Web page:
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Home Brew Forums > Home Brewing Beer > General Techniques > full boils on kitchen gas stove
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Old 11-18-2012, 03:17 PM   #11
SpeedYellow
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Just use two 5-gallons pots on your stove. I've done this for years. Saves money in pot expense too, since 5g are so cheap.

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Old 11-18-2012, 03:32 PM   #12
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Originally Posted by SpeedYellow
Just use two 5-gallons pots on your stove. I've done this for years. Saves money in pot expense too, since 5g are so cheap.
Do you split your wort or do you boil top off water in one and the other is wort?
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Old 11-18-2012, 04:58 PM   #13
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I have the typical GE coil stove and yes, it is possible to do a full five gallon boil, even a 90 min boil with 6.5 gallons starting but it will take a long, long time to reach boil. I went for broke one time and did a 6 gallon batch in an 8 gallon kettle with a 7.5 gallon pre-boil volume with a 90 minute boil. I used a second pot to get some of the wort boiling and then added that to the kettle but it still took about 90 minutes to reach boil. I literally went for broke because the weight and hours of heat melted the housing on the connector that powers the coil and shorted the coil and switch. Had to replace the coil, switch and wire harness. Ever since all my batches over three gallons go outside on the turkey fryer I bought shortly afterwards.

Some people have said they can't reach a full boil on a coil stove so the answer for your particular stove may be no. However, for many stoves they do make a canning element that handles more heat and has better support to hold up a heavier kettle. If your stove can accept one of these then you may be able to boil a full batch without fear of blowing out your stove like I did. When I looked into it I found my particular GE model does not support the canning element.

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Old 11-18-2012, 05:31 PM   #14
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Quote:
Originally Posted by ReverseApacheMaster

Some people have said they can't reach a full boil on a coil stove so the answer for your particular stove may be no. However, for many stoves they do make a canning element that handles more heat and has better support to hold up a heavier kettle. If your stove can accept one of these then you may be able to boil a full batch without fear of blowing out your stove like I did. When I looked into it I found my particular GE model does not support the canning element.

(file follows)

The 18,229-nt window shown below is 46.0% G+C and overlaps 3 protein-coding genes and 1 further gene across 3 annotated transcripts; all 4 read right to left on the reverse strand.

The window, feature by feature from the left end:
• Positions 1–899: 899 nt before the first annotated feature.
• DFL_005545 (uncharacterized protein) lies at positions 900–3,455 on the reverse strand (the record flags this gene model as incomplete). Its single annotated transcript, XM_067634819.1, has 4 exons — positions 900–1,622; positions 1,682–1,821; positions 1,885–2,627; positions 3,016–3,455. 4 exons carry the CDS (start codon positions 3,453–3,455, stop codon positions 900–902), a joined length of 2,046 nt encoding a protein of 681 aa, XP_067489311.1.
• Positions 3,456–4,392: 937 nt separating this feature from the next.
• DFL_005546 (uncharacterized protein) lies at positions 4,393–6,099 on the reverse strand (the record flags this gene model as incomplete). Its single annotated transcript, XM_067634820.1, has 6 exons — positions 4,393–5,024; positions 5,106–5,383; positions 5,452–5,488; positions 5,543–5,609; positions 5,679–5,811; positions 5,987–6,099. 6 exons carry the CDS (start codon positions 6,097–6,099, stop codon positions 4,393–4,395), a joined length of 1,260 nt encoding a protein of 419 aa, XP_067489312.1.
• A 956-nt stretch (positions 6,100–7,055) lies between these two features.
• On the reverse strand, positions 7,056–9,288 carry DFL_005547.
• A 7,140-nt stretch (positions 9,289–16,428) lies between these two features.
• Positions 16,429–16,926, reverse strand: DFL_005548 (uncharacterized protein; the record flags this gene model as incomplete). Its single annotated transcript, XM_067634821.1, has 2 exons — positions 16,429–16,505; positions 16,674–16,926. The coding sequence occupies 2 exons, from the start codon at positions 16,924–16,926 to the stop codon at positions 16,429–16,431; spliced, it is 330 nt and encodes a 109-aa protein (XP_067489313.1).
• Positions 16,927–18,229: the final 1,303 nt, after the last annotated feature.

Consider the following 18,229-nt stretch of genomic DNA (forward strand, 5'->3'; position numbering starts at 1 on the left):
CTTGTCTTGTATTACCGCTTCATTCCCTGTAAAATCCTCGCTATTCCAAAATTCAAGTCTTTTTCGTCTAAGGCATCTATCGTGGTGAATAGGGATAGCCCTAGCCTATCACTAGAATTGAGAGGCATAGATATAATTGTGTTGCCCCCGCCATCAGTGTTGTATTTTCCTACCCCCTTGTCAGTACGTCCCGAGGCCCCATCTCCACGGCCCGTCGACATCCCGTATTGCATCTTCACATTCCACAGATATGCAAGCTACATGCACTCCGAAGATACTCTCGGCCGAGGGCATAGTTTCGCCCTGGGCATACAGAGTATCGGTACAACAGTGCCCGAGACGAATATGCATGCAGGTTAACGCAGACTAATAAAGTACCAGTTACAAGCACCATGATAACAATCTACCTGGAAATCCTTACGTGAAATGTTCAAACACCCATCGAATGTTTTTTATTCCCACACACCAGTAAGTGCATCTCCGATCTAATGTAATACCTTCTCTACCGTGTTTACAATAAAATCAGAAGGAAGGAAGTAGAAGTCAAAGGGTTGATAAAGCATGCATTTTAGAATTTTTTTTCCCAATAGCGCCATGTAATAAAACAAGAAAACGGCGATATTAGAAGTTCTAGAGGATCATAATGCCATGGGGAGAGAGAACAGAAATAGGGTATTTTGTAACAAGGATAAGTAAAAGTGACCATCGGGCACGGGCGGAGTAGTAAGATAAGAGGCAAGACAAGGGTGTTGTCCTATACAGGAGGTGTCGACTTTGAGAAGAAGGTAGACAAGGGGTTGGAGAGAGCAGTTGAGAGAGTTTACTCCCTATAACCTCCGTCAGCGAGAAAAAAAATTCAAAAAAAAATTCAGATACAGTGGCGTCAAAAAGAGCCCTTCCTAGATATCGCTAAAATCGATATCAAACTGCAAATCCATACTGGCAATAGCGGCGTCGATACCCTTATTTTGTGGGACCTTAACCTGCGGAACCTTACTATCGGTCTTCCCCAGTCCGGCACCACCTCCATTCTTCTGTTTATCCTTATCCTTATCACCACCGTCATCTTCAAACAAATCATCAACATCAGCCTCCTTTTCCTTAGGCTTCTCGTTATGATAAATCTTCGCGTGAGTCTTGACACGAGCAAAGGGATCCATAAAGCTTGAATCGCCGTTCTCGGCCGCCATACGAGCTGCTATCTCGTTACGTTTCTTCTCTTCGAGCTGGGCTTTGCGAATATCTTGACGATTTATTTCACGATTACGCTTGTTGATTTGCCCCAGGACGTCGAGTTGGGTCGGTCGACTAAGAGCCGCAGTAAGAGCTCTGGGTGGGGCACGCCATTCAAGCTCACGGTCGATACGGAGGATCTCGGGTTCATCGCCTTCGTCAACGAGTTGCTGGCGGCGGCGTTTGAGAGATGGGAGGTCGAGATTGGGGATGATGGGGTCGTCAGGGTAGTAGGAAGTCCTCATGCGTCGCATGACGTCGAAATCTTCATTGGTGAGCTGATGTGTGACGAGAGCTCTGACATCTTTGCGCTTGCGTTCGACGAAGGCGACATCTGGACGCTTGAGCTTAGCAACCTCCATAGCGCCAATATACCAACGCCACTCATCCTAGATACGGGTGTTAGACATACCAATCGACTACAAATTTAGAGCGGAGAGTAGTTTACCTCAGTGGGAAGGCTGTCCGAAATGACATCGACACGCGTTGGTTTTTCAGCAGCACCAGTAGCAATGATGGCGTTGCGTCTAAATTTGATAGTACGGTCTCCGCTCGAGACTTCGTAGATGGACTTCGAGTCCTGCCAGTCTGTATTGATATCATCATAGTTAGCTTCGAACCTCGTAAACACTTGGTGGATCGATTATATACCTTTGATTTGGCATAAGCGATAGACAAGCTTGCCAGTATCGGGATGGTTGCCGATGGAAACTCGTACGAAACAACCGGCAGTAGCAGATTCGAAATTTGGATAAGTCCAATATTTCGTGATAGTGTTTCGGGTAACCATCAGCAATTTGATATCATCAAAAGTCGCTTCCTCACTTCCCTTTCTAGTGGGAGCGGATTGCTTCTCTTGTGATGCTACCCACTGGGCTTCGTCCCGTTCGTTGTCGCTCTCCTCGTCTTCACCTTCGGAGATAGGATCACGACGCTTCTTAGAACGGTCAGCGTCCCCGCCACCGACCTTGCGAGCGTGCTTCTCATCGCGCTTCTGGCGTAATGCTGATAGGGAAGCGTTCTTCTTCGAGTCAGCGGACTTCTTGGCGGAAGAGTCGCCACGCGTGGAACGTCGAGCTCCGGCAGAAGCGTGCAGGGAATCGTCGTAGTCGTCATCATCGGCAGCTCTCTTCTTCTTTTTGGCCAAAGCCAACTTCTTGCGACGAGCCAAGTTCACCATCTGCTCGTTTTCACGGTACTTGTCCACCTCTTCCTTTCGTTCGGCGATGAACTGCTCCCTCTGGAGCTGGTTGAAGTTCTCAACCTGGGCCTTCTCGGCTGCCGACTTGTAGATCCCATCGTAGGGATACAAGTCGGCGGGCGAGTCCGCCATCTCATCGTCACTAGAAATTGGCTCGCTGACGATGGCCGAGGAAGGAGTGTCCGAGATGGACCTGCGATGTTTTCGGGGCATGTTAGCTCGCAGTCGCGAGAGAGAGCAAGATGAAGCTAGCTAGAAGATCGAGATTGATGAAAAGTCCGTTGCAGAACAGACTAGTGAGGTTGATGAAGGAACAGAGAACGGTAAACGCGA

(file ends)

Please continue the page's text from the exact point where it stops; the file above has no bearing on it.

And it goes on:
Since i have a gas range no worries about coils
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Old 11-18-2012, 09:43 PM   #15
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Quote:
Originally Posted by scottab

Do you split your wort or do you boil top off water in one and the other is wort?
I simply split my wort into roughly equal portions, and of course split the hops too. So it's exactly like any other all grain brewer does, just using 2 pots. Heats up really quickly too!!
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Old 11-19-2012, 05:09 AM   #16
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I have a GE Profile gas range that has a 'power boil' burner that, I think, is rated at 15k btus. I assume this will bring 6-7 gallons to boil in an aluminum pot. Can anyone confirm?

I currently boil 4+ in a 5-gal pot, and it does this without much trouble. Would like to step up to full wort boils.

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Old 11-19-2012, 07:17 PM   #17
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I have a GE Profile gas range that has a 'power boil' burner that, I think, is rated at 15k btus. I assume this will bring 6-7 gallons to boil in an aluminum pot. Can anyone confirm?

I currently boil 4+ in a 5-gal pot, and it does this without much trouble. Would like to step up to full wort boils.
You should be fine. Like others mentioned, it'll take a while to boil.
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